Fired up and enthused to promote a program of town meetings, I attended a strategy session for 911/2 in Boston with roughly 60 activists from various progressive organizations.  It was a disciplined meeting that started with introductory remarks, broke into small group discussion, and reconvened to synthesize ideas into the substance of a plan.  The timekeeper was prominent and polite.  The organizers were pros.

     The chair opened with an admonition.  We must respect the patriotic fervor of 911, he said, and make 911/2 a day for somber reflection and quiet presence.  It could not be a day for reaching out, as he put it, because that might cause "contention."  He did not elaborate.  Nobody contested the remark.  Apparently the group agreed, but a shadow shot through me.  Clearly he was saying that there should be no discussion of the war or its consequences on 911/2.  I thought to leave right then, but stayed the evening to witness and reflect on the very different perspective this diverse array of people articulated.

     I wondered if my previous thinking, and that of my two colleagues, was completely off the mark.  Were we being insensitive?  Were we being impolitic?  Were we being foolish?  The implication of the discussions in that room suggested so. 

     I expressed my opinion that 911/2 presents an opportunity to examine the course America has taken in the previous twelve months.  Surely many people want to unload their anxieties about the war, the economy and the future.  Surely many are angry about Enron et al., afraid of nuclear madness and worried about their civil liberties.  911/2 will be a focused moment, I urged, people will want to talk and their emotions will make the conversations purposeful.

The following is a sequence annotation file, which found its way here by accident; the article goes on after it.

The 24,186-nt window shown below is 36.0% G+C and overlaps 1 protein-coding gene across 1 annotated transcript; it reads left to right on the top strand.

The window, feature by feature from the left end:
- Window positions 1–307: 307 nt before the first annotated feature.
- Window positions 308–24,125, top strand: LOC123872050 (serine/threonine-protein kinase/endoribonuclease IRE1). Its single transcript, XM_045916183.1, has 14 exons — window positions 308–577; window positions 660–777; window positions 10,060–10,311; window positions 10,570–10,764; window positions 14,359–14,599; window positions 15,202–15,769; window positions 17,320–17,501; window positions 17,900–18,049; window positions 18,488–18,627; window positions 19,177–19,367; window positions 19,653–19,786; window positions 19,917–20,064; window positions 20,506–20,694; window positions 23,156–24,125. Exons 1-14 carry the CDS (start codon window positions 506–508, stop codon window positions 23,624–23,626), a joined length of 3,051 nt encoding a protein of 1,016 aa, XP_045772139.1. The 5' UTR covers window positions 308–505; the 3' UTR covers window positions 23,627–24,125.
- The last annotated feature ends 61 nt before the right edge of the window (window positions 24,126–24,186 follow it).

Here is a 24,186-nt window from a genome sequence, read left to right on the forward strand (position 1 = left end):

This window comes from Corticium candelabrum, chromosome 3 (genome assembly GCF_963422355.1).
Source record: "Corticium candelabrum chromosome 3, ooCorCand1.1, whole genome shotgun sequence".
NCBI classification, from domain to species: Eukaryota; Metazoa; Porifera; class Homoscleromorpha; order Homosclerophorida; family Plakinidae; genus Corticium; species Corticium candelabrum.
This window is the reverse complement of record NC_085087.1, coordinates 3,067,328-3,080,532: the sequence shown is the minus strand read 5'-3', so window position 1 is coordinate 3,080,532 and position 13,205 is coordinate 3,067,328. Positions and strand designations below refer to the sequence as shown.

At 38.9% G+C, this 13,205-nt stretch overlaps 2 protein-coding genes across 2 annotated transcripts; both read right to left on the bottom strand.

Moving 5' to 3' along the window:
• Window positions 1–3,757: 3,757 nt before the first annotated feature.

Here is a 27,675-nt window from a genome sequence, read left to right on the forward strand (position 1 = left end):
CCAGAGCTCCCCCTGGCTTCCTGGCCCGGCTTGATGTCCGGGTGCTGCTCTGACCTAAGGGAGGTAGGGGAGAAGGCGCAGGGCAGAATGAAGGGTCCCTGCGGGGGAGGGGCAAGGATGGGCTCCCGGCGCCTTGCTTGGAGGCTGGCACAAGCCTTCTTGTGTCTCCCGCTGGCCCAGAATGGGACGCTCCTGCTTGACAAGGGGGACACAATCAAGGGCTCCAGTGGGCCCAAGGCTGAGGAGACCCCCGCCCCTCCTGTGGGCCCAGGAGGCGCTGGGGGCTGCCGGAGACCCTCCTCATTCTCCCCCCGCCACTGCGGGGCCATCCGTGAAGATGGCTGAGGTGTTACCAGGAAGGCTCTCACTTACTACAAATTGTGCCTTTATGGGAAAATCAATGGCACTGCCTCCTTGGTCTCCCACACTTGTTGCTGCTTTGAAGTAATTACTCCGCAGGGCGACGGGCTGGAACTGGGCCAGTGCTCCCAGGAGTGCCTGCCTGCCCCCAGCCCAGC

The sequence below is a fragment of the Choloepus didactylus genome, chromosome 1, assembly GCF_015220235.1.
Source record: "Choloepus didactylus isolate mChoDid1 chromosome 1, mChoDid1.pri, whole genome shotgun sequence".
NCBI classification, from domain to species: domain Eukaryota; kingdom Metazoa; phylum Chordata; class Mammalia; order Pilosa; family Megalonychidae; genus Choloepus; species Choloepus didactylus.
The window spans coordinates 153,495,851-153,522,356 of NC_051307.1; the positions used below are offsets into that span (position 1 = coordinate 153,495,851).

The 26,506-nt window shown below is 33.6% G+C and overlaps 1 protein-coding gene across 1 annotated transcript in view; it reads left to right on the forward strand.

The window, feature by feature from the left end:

My remarks were met with silence.  The tenor and tone of the meeting followed the parameters sketched at its start.  The group agreed to organize a candle light vigil, a human chain, and on a day before 911/2, a panel discussion with guests from Afghanistan and maybe Iraq.  They emphasized being respectful at all events and expressed fears that even in their passivity some may not reach home with their teeth intact.

     As I walked to the subway my mind raced.  Has superficial patriotism transcended its superficiality through sheer volume, much as occurred during WWI, when those who suggested that J.P. Morgan had more to do with the war than the sinking of the Lusitania sometimes found themselves at the end of a mob rope, and more often behind bars?  It is a possibility.  Clearly the corporate media has met its mark -- has presented so unified an image of war fevered America avenging its sons and daughters that the peace community is intimidated.

     Again I thought about my position.  Had the evening swayed me to retreat from a program of town meetings on 911/2?  I thought not, but I looked for reinforcement.  I found it in a pamphlet published by WILPF that quotes the historian Henry Steele Commager from an article published in LOOK magazine on July 14, 1970:

          …we foster freedom in order to avoid error and discover truth; so far, we have found no other way to achieve this objective.  So, too, with dissent.  We do not indulge dissent for sentimental reasons; we encourage it because we have learned that we cannot live without it.  A nation that silences dissent, whether by force, intimidation, the withholding of information or a foggy intellectual climate, invites disaster.

     I've heard this moment we're living called a scourge.  Maureen Dowd suggested eloquently in the New York Times that all our worst paranoid nightmares from the 1960s are coming true.  "We wake up in our 50s," she was quoting a friend, "and our enemies from the 60s have crept back into power."  It is no time for weak knees.  It is time for populist patriotism, strong voices, big hearts and creativity.  It is time for the Alliance for Democracy.  If you are interested in our town meeting proposal, please go to the homepage and click ‘911 Actions’ under the ‘What’s Happening’ link.